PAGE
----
Before I say anything, Tech Highlights from Brazil will be up tomorrow! Small changes here and there but are nonetheless important as usual.
The main purpose of this post is to announce an eBook that myself and Matt Somerfield (you will probably know him as @SomersF1 via Twitter) are producing, explaining the ins and outs of the Mercedes W05 which will in time – if not already – be marvelled as one of the finest creations in Formula 1. In Brazil last weekend it took the record for the most one-twos in a season, defeating the classic 1988 McLaren MP4/4 with a race to spare in 2014.
We have covered the Mercedes pretty well this year because, naturally, we want to know why it’s so damn fast. To bring all the details into one title, however, we need your help. That is why we are using Indiegogo as a crowd-funder in order to get it started. A link to our page is at the bottom of the post.
The first issue (four in total) is due around Christmas time and it’s an ideal present for the F1 fan or motor enthusiast: the eBook combines writing and illustrations from both myself and Matt plus the use of multimedia features from Mercedes themselves, all for just £5. We have even managed to grab interviews with Paddy Lowe and Andy Cowell, two of the numerous masterminds behind the car.
We really need your support on this and I’d really love it if you could donate even a small sum, even pennies. A lot of work is going into this project and if it is as successful as we hope it to be it could even become a hard back book in the future! Without you it won’t happen.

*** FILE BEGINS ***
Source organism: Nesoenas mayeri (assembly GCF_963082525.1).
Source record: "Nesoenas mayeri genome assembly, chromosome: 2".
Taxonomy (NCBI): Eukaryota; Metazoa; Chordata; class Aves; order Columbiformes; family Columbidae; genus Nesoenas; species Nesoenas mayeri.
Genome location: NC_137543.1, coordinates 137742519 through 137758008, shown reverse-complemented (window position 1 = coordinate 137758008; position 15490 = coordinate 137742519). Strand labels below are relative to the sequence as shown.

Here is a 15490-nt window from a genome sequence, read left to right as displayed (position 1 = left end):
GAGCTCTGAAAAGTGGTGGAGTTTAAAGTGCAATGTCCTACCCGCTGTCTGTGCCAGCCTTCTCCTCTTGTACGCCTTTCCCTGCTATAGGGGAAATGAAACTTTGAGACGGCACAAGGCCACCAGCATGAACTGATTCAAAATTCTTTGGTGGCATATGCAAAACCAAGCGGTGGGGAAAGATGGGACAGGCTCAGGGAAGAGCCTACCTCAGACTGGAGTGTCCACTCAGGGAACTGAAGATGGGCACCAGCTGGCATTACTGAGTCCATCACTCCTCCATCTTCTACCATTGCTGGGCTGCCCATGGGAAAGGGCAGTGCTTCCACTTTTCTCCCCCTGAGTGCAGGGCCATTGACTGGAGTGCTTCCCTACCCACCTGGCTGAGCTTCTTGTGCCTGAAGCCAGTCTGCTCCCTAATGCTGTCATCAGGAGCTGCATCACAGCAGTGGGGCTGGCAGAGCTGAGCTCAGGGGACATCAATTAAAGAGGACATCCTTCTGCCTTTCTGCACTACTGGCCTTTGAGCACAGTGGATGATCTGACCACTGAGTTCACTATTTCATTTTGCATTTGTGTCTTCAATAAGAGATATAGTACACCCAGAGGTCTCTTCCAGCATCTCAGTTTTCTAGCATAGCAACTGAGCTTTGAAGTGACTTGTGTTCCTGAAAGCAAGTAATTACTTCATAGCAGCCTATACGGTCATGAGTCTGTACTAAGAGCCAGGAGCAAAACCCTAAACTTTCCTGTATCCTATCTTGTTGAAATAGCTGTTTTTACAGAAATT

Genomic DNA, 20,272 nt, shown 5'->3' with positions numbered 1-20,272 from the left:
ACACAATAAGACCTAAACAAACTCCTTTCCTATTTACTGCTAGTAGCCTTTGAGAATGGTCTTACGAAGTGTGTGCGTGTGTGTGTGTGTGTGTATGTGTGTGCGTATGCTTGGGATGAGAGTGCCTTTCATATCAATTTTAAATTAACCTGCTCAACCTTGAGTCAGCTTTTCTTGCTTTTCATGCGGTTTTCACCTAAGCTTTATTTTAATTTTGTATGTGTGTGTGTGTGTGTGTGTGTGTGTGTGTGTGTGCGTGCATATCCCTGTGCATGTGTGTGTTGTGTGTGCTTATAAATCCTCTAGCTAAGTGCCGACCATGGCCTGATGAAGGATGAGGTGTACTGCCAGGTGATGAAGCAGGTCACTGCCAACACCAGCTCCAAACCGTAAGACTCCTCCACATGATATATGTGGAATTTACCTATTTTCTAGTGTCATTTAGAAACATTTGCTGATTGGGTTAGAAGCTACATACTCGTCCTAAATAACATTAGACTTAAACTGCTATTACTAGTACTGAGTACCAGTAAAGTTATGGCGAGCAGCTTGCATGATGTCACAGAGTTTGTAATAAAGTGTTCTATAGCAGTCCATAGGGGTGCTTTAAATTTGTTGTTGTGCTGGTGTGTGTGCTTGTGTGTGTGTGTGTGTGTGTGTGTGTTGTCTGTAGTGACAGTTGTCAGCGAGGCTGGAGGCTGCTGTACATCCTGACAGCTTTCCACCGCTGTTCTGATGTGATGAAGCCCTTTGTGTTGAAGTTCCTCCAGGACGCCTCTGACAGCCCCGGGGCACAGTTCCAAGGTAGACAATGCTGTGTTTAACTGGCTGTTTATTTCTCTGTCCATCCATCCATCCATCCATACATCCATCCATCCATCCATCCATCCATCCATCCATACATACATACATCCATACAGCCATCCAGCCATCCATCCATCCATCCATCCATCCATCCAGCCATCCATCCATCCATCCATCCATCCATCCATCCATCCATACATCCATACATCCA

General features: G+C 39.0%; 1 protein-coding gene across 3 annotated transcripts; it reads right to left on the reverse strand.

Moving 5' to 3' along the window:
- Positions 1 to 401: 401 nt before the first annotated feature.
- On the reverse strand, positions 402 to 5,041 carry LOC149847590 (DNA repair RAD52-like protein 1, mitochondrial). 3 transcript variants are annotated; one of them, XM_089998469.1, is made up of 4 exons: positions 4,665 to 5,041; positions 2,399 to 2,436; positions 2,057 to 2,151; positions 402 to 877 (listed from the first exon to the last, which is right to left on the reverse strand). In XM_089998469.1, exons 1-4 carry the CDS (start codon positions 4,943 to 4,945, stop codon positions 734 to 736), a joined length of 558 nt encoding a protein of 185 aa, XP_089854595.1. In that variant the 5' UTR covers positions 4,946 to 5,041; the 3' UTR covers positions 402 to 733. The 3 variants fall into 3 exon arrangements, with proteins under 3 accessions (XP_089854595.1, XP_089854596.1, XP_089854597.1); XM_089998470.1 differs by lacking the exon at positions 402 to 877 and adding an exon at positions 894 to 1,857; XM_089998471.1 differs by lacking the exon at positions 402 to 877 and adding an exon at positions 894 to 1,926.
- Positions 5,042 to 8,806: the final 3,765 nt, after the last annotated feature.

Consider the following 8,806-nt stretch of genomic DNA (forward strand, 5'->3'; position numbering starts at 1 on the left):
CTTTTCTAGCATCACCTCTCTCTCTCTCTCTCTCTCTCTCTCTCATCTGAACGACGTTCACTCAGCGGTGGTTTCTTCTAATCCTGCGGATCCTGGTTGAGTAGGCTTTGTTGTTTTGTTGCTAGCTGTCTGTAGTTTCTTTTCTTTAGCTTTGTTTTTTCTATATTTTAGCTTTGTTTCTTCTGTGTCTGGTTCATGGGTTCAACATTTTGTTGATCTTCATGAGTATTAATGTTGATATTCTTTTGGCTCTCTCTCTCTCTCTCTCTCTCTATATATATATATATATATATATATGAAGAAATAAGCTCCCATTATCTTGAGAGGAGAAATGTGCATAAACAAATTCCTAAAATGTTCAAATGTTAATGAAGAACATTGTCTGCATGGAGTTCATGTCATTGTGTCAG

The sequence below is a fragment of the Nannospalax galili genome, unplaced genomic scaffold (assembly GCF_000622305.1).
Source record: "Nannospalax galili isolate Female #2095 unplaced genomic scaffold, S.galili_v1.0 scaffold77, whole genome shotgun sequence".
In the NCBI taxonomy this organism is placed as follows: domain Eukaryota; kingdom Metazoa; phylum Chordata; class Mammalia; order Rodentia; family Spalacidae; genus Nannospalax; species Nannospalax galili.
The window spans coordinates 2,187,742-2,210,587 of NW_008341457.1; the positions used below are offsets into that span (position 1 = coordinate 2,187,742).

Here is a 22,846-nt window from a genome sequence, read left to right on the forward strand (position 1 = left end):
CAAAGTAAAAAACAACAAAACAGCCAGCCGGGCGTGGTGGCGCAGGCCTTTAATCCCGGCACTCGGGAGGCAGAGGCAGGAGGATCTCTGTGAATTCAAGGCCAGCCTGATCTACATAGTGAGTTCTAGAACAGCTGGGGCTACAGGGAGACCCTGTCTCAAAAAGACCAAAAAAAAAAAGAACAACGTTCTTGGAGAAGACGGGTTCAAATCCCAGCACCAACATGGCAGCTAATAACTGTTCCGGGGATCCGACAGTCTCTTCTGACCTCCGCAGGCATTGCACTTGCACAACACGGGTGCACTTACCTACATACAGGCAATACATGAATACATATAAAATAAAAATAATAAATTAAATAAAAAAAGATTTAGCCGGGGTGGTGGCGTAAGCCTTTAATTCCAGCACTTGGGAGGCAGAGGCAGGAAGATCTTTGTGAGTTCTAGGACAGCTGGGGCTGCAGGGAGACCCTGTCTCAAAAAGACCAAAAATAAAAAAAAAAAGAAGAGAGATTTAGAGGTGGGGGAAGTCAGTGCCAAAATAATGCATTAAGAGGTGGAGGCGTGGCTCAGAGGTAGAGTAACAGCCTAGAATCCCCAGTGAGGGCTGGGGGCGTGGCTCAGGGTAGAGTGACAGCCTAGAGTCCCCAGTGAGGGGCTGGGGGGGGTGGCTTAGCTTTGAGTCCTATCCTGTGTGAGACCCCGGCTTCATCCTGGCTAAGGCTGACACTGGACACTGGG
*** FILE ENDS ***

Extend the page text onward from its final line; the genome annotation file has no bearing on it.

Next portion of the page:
This post was requested by @robb___alexander on Twitter. I have another post coming up that was asked for via email so please get in touch and I’ll see what I can do as the summer break continues.
To say that a car has a “bad” feature would be incorrect – it’s rare that a team designs something bad. No team designs something bad because they have the data to tell them that it isn’t. However, there is a competitive order so clearly some cars have worse features than the top guys. In this piece I aim to dissect each car and pick a few plus a minor points from them.
Changing the minor points will not necessarily make the car quicker because it is all about the complete package. Take Mercedes as an example: if their power unit is so good, why do the manufacturer team still have such an advantage over the likes of Williams and McLaren? Their car overall is the performance benchmark and it is composed of a number of technical solutions that make it one of the most dominant cars in the sport’s history. Continue reading →
Barcelona is often the place to bring plenty of new bits as not only is Spain closer to home for most teams, but it’s important to start the European leg of the season with additional performance. So it is quite a surprise to see so many new parts turn up in China, just before the Spanish GP in two weeks’ time, although we could perhaps see some more comprehensive updates for Europe.
The Shanghai International Circuit is one of the ultimate compromise tracks: straight-line speed versus down force. It is therefore important to bring parts that will still gain time in the corners but work efficiently to conquer drag down one of the longest straights in F1. It was interesting to note just how much time the Red Bulls were able to claw back in the middle sector relative to the Mercedes cars, only to lose this slight advantage in the third sector containing the aforementioned straight. Continue reading →